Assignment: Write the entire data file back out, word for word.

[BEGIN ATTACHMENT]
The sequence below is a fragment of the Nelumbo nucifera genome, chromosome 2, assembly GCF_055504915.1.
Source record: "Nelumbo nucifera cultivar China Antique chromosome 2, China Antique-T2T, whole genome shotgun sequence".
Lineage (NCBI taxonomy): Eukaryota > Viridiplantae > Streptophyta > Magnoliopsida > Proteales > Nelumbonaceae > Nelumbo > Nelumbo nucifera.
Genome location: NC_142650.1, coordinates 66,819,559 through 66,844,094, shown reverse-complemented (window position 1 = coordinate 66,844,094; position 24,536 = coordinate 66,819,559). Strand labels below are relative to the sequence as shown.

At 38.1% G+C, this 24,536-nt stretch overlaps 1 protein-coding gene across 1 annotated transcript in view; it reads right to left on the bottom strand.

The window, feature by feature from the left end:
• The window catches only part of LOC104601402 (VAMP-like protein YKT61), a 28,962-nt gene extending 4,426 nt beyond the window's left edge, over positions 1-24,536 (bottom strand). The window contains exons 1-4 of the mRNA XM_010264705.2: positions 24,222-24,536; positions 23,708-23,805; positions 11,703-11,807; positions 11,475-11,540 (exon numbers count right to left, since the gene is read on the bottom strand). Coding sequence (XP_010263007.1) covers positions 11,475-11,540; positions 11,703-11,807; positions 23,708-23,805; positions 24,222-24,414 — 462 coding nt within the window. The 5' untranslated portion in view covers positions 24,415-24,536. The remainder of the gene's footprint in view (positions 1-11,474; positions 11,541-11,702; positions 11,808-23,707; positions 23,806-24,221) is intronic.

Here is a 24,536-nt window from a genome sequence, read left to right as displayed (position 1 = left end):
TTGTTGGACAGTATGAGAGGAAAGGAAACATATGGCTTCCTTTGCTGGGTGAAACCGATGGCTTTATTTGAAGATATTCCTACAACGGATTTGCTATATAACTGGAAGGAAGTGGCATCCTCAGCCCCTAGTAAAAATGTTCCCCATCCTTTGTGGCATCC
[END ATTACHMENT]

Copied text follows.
The sequence below is a fragment of the Nelumbo nucifera genome, chromosome 2, assembly GCF_055504915.1.
Source record: "Nelumbo nucifera cultivar China Antique chromosome 2, China Antique-T2T, whole genome shotgun sequence".
Lineage (NCBI taxonomy): Eukaryota > Viridiplantae > Streptophyta > Magnoliopsida > Proteales > Nelumbonaceae > Nelumbo > Nelumbo nucifera.
Genome location: NC_142650.1, coordinates 66,819,559 through 66,844,094, shown reverse-complemented (window position 1 = coordinate 66,844,094; position 24,536 = coordinate 66,819,559). Strand labels below are relative to the sequence as shown.

At 38.1% G+C, this 24,536-nt stretch overlaps 1 protein-coding gene across 1 annotated transcript in view; it reads right to left on the bottom strand.

The window, feature by feature from the left end:
• The window catches only part of LOC104601402 (VAMP-like protein YKT61), a 28,962-nt gene extending 4,426 nt beyond the window's left edge, over positions 1-24,536 (bottom strand). The window contains exons 1-4 of the mRNA XM_010264705.2: positions 24,222-24,536; positions 23,708-23,805; positions 11,703-11,807; positions 11,475-11,540 (exon numbers count right to left, since the gene is read on the bottom strand). Coding sequence (XP_010263007.1) covers positions 11,475-11,540; positions 11,703-11,807; positions 23,708-23,805; positions 24,222-24,414 — 462 coding nt within the window. The 5' untranslated portion in view covers positions 24,415-24,536. The remainder of the gene's footprint in view (positions 1-11,474; positions 11,541-11,702; positions 11,808-23,707; positions 23,806-24,221) is intronic.

Here is a 24,536-nt window from a genome sequence, read left to right as displayed (position 1 = left end):
TTGTTGGACAGTATGAGAGGAAAGGAAACATATGGCTTCCTTTGCTGGGTGAAACCGATGGCTTTATTTGAAGATATTCCTACAACGGATTTGCTATATAACTGGAAGGAAGTGGCATCCTCAGCCCCTAGTAAAAATGTTCCCCATCCTTTGTGGCATCC